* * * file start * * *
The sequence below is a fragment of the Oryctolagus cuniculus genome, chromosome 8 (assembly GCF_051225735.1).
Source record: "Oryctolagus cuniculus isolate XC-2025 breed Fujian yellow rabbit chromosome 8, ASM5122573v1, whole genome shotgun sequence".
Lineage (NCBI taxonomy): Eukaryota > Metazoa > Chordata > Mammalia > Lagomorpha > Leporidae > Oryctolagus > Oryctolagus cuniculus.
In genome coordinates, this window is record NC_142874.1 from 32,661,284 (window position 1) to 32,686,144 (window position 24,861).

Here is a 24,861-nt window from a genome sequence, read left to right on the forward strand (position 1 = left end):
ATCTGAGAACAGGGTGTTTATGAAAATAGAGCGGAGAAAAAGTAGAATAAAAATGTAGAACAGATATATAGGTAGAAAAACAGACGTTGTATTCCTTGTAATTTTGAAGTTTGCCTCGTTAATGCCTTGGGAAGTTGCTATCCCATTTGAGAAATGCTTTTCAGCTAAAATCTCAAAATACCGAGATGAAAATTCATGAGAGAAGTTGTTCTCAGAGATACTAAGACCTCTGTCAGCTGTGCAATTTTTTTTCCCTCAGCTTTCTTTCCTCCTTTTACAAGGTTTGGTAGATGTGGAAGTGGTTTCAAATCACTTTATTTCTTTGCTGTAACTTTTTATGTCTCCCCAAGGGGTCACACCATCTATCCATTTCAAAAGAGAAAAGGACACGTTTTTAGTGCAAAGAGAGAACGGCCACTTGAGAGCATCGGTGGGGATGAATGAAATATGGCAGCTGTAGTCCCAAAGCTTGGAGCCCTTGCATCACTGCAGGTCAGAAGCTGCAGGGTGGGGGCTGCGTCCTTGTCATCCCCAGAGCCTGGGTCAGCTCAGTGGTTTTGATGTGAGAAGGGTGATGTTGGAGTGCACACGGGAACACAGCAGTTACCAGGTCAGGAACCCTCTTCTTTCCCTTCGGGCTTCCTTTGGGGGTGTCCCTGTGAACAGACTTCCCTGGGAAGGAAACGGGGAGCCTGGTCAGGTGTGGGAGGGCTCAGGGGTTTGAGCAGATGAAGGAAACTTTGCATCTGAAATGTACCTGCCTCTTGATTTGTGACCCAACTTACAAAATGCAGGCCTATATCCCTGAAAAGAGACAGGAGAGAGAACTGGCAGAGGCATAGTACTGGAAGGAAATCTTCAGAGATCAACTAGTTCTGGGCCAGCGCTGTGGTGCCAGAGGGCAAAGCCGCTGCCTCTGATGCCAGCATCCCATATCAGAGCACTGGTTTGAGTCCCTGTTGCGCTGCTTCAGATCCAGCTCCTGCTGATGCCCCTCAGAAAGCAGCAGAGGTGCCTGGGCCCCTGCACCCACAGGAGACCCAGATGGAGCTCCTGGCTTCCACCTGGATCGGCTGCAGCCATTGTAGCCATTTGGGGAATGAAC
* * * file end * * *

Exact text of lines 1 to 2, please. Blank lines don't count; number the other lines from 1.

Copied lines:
The sequence below is a fragment of the Oryctolagus cuniculus genome, chromosome 8 (assembly GCF_051225735.1).
Source record: "Oryctolagus cuniculus isolate XC-2025 breed Fujian yellow rabbit chromosome 8, ASM5122573v1, whole genome shotgun sequence".